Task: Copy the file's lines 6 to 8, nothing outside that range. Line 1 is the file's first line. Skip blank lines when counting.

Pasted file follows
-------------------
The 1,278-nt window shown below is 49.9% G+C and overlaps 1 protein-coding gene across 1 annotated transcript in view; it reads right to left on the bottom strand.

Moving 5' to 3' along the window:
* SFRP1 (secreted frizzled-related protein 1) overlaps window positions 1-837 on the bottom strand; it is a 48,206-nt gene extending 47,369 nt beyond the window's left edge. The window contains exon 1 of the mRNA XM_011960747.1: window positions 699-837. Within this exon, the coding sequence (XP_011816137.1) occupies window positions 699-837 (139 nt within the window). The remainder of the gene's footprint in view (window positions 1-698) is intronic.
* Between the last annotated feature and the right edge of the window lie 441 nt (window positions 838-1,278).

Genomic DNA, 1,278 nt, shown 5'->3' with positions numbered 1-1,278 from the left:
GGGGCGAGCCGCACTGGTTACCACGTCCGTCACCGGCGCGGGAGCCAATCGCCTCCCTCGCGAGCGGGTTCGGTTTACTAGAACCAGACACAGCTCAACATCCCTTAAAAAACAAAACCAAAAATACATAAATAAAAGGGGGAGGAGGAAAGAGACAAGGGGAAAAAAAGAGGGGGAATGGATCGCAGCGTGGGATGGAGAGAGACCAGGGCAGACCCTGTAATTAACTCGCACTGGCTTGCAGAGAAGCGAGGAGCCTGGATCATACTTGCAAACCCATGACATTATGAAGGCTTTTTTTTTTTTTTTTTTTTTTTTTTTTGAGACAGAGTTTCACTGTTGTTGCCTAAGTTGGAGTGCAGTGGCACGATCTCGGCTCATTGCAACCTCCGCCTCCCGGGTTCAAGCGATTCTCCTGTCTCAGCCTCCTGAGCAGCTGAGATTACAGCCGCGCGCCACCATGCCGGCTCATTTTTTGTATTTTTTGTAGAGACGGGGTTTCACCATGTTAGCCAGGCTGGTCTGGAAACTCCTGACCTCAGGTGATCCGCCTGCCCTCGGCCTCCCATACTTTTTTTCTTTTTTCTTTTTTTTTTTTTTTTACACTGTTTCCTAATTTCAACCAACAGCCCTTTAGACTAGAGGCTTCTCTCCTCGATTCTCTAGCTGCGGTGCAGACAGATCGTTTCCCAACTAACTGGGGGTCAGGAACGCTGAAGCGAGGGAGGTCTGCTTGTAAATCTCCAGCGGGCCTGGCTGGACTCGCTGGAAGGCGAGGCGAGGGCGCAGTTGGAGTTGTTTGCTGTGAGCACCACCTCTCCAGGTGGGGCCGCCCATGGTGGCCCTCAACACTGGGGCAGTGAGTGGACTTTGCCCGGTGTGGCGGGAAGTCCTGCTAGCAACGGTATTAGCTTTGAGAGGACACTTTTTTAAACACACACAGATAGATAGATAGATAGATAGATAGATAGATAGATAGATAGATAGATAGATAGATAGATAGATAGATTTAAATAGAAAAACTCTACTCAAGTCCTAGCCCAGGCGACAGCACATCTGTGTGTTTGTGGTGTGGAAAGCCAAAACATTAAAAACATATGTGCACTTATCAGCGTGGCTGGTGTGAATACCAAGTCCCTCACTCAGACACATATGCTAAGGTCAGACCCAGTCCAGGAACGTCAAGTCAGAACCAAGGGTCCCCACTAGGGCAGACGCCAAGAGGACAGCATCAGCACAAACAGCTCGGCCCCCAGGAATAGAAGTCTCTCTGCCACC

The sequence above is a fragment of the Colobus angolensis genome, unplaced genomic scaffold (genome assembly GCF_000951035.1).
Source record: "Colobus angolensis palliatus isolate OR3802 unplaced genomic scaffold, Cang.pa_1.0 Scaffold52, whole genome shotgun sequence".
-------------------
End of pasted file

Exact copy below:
GGGGCGAGCCGCACTGGTTACCACGTCCGTCACCGGCGCGGGAGCCAATCGCCTCCCTCGCGAGCGGGTTCGGTTTACTAGAACCAGACACAGCTCAACATCCCTTAAAAAACAAAACCAAAAATACATAAATAAAAGGGGGAGGAGGAAAGAGACAAGGGGAAAAAAAGAGGGGGAATGGATCGCAGCGTGGGATGGAGAGAGACCAGGGCAGACCCTGTAATTAACTCGCACTGGCTTGCAGAGAAGCGAGGAGCCTGGATCATACTTGCAAACCCATGACATTATGAAGGCTTTTTTTTTTTTTTTTTTTTTTTTTTTTGAGACAGAGTTTCACTGTTGTTGCCTAAGTTGGAGTGCAGTGGCACGATCTCGGCTCATTGCAACCTCCGCCTCCCGGGTTCAAGCGATTCTCCTGTCTCAGCCTCCTGAGCAGCTGAGATTACAGCCGCGCGCCACCATGCCGGCTCATTTTTTGTATTTTTTGTAGAGACGGGGTTTCACCATGTTAGCCAGGCTGGTCTGGAAACTCCTGACCTCAGGTGATCCGCCTGCCCTCGGCCTCCCATACTTTTTTTCTTTTTTCTTTTTTTTTTTTTTTTACACTGTTTCCTAATTTCAACCAACAGCCCTTTAGACTAGAGGCTTCTCTCCTCGATTCTCTAGCTGCGGTGCAGACAGATCGTTTCCCAACTAACTGGGGGTCAGGAACGCTGAAGCGAGGGAGGTCTGCTTGTAAATCTCCAGCGGGCCTGGCTGGACTCGCTGGAAGGCGAGGCGAGGGCGCAGTTGGAGTTGTTTGCTGTGAGCACCACCTCTCCAGGTGGGGCCGCCCATGGTGGCCCTCAACACTGGGGCAGTGAGTGGACTTTGCCCGGTGTGGCGGGAAGTCCTGCTAGCAACGGTATTAGCTTTGAGAGGACACTTTTTTAAACACACACAGATAGATAGATAGATAGATAGATAGATAGATAGATAGATAGATAGATAGATAGATAGATAGATAGATTTAAATAGAAAAACTCTACTCAAGTCCTAGCCCAGGCGACAGCACATCTGTGTGTTTGTGGTGTGGAAAGCCAAAACATTAAAAACATATGTGCACTTATCAGCGTGGCTGGTGTGAATACCAAGTCCCTCACTCAGACACATATGCTAAGGTCAGACCCAGTCCAGGAACGTCAAGTCAGAACCAAGGGTCCCCACTAGGGCAGACGCCAAGAGGACAGCATCAGCACAAACAGCTCGGCCCCCAGGAATAGAAGTCTCTCTGCCACC

The sequence above is a fragment of the Colobus angolensis genome, unplaced genomic scaffold (genome assembly GCF_000951035.1).
Source record: "Colobus angolensis palliatus isolate OR3802 unplaced genomic scaffold, Cang.pa_1.0 Scaffold52, whole genome shotgun sequence".